Correctional Services said that “matters are under control” at Johannesburg’s Sun City Prison on Wed.
"United we stand, divided we fall" is a phrase that has been used in mottos, from nations and states to songs.
The basic concept is that unless the people are united it is easy to destroy them. This is a counter to the maxim divide and rule.
The phrase has been attributed to Aesop, both directly in his fable The Four Oxen and the Lion, and indirectly in The Bundle of Sticks.
The first attributed use in modern times is to John Dickinson in his revolutionary war song The Liberty Song. In the song, first published in the Boston Gazette in July 1768, he wrote: "Then join hand in hand, brave Americans all! By uniting we stand, by dividing we fall!"
I think this motto does not exist in South Africa, especially in the light of developments on the political scene.
In fact, I think it should change to "United we fall, divided we stand".
The mother of all schisms, the implosion that was never meant to be in the ANC, gives credence to this feeling of dread. The more we try, it seems, the deeper we push our foot in the mouth.
And no sooner had we thought that the birth of the Congress of the People (Cope) brought with it a fresh breeze than we were bombarded with more vitriol, this time from the new kid on the block, Anele Mda.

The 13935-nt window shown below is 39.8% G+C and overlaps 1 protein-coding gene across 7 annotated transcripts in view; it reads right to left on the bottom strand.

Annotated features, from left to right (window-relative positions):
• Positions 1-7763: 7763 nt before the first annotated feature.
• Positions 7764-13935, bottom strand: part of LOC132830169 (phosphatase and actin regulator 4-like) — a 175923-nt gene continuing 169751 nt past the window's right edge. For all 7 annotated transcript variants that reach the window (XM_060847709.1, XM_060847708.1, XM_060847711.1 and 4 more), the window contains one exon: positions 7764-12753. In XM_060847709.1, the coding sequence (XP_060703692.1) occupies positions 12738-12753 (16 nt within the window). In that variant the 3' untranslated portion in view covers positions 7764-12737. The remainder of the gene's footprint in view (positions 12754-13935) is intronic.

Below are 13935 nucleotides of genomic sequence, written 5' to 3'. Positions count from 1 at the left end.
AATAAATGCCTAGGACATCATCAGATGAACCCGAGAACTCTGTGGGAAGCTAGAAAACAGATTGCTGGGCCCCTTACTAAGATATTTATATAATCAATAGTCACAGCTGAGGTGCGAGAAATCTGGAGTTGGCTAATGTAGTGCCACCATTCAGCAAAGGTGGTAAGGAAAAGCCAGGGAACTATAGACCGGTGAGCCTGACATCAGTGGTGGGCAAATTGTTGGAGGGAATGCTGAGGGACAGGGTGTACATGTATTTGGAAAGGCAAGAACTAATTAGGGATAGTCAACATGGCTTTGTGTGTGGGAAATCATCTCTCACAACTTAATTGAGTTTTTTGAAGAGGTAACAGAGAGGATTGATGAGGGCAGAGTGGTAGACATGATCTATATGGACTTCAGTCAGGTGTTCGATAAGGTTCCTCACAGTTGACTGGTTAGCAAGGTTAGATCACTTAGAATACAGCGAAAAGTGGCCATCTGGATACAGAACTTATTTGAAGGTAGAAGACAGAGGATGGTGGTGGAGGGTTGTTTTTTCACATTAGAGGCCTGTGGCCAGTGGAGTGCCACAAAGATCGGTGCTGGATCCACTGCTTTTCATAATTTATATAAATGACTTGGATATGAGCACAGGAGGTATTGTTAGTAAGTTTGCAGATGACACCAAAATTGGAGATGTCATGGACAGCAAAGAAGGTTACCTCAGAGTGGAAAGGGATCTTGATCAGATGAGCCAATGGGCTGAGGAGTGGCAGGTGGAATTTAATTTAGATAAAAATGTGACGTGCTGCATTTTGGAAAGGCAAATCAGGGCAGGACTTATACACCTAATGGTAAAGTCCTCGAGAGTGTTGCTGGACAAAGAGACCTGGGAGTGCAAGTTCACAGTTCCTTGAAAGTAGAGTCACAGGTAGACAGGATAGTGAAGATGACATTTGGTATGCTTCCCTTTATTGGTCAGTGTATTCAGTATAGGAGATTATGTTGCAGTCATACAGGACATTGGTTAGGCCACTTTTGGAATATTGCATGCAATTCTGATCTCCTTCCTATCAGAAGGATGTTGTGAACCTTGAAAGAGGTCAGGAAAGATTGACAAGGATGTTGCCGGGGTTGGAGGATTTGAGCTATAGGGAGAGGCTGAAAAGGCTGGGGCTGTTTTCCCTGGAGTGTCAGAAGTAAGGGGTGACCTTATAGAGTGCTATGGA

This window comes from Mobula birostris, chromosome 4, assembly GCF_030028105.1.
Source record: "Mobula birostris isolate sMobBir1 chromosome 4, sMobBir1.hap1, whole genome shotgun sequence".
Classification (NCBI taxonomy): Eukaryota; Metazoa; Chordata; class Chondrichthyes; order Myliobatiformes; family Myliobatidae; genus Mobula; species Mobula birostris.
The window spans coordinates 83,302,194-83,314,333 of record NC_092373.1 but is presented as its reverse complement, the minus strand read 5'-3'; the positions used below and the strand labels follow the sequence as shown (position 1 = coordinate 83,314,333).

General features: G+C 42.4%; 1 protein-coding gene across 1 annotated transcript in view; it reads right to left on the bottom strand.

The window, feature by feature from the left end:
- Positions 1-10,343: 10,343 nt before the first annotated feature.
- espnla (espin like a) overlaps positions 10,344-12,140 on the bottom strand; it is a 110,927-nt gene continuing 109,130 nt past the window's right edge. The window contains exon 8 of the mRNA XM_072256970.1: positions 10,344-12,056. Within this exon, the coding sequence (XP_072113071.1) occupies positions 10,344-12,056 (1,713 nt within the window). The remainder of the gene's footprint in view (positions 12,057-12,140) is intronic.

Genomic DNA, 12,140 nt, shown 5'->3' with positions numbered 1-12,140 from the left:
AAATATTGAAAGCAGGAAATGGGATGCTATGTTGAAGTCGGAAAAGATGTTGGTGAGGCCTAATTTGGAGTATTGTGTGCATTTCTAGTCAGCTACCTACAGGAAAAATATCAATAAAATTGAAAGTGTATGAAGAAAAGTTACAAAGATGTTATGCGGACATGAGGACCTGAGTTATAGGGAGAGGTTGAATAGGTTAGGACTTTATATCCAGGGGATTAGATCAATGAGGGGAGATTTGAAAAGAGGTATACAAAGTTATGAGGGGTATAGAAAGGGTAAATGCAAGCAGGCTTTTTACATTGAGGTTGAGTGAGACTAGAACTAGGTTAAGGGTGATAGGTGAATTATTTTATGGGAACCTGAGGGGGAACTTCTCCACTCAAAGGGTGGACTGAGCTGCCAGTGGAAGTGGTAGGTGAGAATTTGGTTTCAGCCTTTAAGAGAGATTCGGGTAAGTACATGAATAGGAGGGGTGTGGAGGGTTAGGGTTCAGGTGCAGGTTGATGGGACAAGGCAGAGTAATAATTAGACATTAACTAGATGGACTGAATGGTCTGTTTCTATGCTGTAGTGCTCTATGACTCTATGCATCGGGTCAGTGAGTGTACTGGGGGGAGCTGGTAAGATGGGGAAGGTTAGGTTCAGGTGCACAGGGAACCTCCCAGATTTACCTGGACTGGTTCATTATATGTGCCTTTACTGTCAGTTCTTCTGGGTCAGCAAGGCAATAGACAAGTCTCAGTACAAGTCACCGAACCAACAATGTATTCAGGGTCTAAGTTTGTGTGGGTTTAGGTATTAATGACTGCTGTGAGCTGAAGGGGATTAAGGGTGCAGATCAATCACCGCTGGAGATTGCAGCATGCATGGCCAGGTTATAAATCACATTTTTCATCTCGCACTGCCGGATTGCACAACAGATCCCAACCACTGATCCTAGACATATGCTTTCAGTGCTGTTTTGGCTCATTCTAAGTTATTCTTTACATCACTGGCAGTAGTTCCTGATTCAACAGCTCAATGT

It is said that one should never shoot a man when he is down.
Granted, Cope has apologised for Mda's rapist remarks as well as for those of one of the new party's leaders, Willie Madisha.
Question is: Did Mda, who is Julius Malema's opposite number in her party's youth wing, really have to stoop to his level with her "we are going to have a government that is going to make raping official" remark?
Earlier, Mda received accolades when she boldly asserted herself, saying she was "the opposite of the ANC Youth League firebrand president, as I was brought up by a grandfather who taught me humility and respect".
This was when she was introduced as Cope's youth convener, but only to drop her bombshell two weeks later.
Surely many disaffected youths saw in her an alternative to brimstone and fire-spitting "we will kill" militants.
Now I'm not so sure and hope it was just youthful exuberance behind the young woman's words.
Back to my unity theme.
It is known that children learn from their parents and that charity begins at home.
However, as we blindly forge ahead as disunited as ever while throwing choice insults at each other, someone is watching and laughing all the way home.
The struggle for liberation led by morally upright black leaders was against white domination.
Today the erstwhile oppressor is indeed saying "look at them now, even their children are hurling insults at each other just like their fathers are doing now".
Granted, Malema and Mda may be former comrades, but I have some sound advice for them and their ilk.
I may not remember from which chapter of the Scripture it is, but my high school principal, the late JA Nakedi, drilled it into Charles Mogale's and my juvenile skulls years ago.
My colleague Sibongile Mashaba tells me the verse is from the book of Proverbs.
"Go to the ant, thou sluggard, consider her ways and be wise."
lNotes on "United we stand, divided we fall" sourced from Wikipedia free online encyclopaedia.